Paying off a mortgage is a huge achievement, and with those who are mortgage free no longer facing the monthly expenditure, it may mean the homeowner finds themselves with additional disposable income each month. However, with the average mortgage term spanning 25 years, according to The Money Advice Service, paying off a mortgage in full can be a lengthy process.
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However, some may look into trying to pay off their mortgage sooner rather than later.
Whether its to save themselves money in interest or to alleiviate the pressure of needing to meet mortgage payments each month, there are many reasons why borrowers may choose to pursue this financial milestone.
For some, making overpayments may be an option – and this could potentially help a person to become mortgage free.
It’s something which Miles Robinson, Head of Mortgages at online mortgage broker Trussle, has addressed.
Speaking to Express.co.uk, he said: “It is possible to reduce the term of your mortgage by making an overpayment.
“This will not only cut down on the time it will take to repay your mortgage in full, but you will pay less money overall by lowering the amount borrowed, and therefore interest payable.”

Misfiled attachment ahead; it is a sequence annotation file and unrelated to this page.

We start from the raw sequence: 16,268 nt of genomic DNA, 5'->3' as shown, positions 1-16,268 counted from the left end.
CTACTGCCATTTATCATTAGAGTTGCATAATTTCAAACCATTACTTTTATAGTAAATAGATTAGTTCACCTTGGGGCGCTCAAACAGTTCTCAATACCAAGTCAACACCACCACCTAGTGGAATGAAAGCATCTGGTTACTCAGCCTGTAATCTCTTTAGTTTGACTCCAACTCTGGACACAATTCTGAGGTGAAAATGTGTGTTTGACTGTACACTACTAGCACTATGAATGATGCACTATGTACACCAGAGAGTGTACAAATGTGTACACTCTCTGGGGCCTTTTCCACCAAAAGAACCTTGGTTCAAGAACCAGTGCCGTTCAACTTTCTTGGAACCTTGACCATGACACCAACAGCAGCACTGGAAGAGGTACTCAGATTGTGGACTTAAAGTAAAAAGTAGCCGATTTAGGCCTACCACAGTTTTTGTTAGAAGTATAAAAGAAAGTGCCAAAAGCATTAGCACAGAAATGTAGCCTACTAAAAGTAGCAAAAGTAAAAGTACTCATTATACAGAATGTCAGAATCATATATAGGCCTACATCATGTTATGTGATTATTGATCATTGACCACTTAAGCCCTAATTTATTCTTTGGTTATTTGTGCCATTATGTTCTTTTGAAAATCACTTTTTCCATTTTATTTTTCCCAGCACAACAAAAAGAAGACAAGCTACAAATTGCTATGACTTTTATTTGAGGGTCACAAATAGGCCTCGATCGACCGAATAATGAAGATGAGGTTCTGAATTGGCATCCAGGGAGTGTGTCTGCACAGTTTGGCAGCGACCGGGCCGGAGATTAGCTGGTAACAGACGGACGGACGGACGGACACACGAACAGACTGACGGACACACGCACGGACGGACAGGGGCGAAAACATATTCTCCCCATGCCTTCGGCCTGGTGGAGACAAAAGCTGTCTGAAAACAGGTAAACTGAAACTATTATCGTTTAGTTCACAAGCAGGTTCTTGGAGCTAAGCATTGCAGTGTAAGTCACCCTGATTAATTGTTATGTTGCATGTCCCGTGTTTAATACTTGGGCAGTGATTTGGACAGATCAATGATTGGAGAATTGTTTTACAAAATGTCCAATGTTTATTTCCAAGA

So how can a person go about making an overpayment?
“There are several ways you can make an overpayment,” Mr Robinson said.
“You’ll have agreed a monthly mortgage repayment with your lender based on the type of mortgage you have, the amount you borrowed and your agreed term.
“An overpayment simply involves making an additional payment on top of your required monthly amount.
“To do this, you can make an overpayment in one single lump sum, negotiate with your lender to make a regular overpayment each month or combine both options.”
Mr Robinson highlighted a way in which people could determine what the best approach may be for them – by using a mortgage overpayment calculator.
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“It’s worth using a Mortgage Overpayment Calculator to work out the best approach and see how an overpayment will make a difference to your mortgage term,” he said.
“Overpaying on your mortgage will enable you to reduce the amount you owe and provide some flexibility for the future, where you may want to reduce payments due to other life commitments, such as expanding your family or making a home improvement.”
Mr Robinson also warned borrowers that they should watch out when it comes to terms and conditions, as it may be they face an Early Repayment Charge (ERC).
“How much you can overpay will depend on the terms and conditions of your original mortgage,” he explained.
“You should read these carefully as some lenders impose an Early Repayment Charge for paying your mortgage off early.”
Another factor to think about is savings for other financial outgoings, as it may be that some people need to set aside some money in case of unprecedented circumstances – rather than putting it all towards the mortgage.
“You should also take into consideration your savings, keeping some money aside for unexpected emergency costs should you need it,” he said.
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